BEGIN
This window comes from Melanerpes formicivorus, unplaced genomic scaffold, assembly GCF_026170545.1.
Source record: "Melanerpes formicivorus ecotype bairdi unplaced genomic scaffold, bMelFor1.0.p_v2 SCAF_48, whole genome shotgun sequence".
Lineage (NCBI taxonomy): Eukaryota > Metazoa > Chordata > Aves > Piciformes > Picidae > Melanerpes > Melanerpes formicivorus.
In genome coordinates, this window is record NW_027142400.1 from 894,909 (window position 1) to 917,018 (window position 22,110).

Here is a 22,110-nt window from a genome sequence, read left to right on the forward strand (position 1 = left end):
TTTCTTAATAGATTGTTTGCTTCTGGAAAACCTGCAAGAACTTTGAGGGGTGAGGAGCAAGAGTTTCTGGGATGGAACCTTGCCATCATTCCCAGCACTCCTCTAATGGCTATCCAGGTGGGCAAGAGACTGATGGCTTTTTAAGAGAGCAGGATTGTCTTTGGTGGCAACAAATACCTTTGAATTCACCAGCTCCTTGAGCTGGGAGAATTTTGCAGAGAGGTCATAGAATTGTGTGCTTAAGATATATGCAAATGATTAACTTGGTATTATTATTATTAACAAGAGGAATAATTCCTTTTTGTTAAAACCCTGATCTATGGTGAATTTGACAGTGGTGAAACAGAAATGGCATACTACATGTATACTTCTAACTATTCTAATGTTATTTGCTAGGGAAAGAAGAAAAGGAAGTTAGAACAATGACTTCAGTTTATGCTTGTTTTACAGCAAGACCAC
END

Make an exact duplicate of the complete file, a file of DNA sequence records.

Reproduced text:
This window comes from Melanerpes formicivorus, unplaced genomic scaffold, assembly GCF_026170545.1.
Source record: "Melanerpes formicivorus ecotype bairdi unplaced genomic scaffold, bMelFor1.0.p_v2 SCAF_48, whole genome shotgun sequence".
Lineage (NCBI taxonomy): Eukaryota > Metazoa > Chordata > Aves > Piciformes > Picidae > Melanerpes > Melanerpes formicivorus.
In genome coordinates, this window is record NW_027142400.1 from 894,909 (window position 1) to 917,018 (window position 22,110).

Here is a 22,110-nt window from a genome sequence, read left to right on the forward strand (position 1 = left end):
TTTCTTAATAGATTGTTTGCTTCTGGAAAACCTGCAAGAACTTTGAGGGGTGAGGAGCAAGAGTTTCTGGGATGGAACCTTGCCATCATTCCCAGCACTCCTCTAATGGCTATCCAGGTGGGCAAGAGACTGATGGCTTTTTAAGAGAGCAGGATTGTCTTTGGTGGCAACAAATACCTTTGAATTCACCAGCTCCTTGAGCTGGGAGAATTTTGCAGAGAGGTCATAGAATTGTGTGCTTAAGATATATGCAAATGATTAACTTGGTATTATTATTATTAACAAGAGGAATAATTCCTTTTTGTTAAAACCCTGATCTATGGTGAATTTGACAGTGGTGAAACAGAAATGGCATACTACATGTATACTTCTAACTATTCTAATGTTATTTGCTAGGGAAAGAAGAAAAGGAAGTTAGAACAATGACTTCAGTTTATGCTTGTTTTACAGCAAGACCAC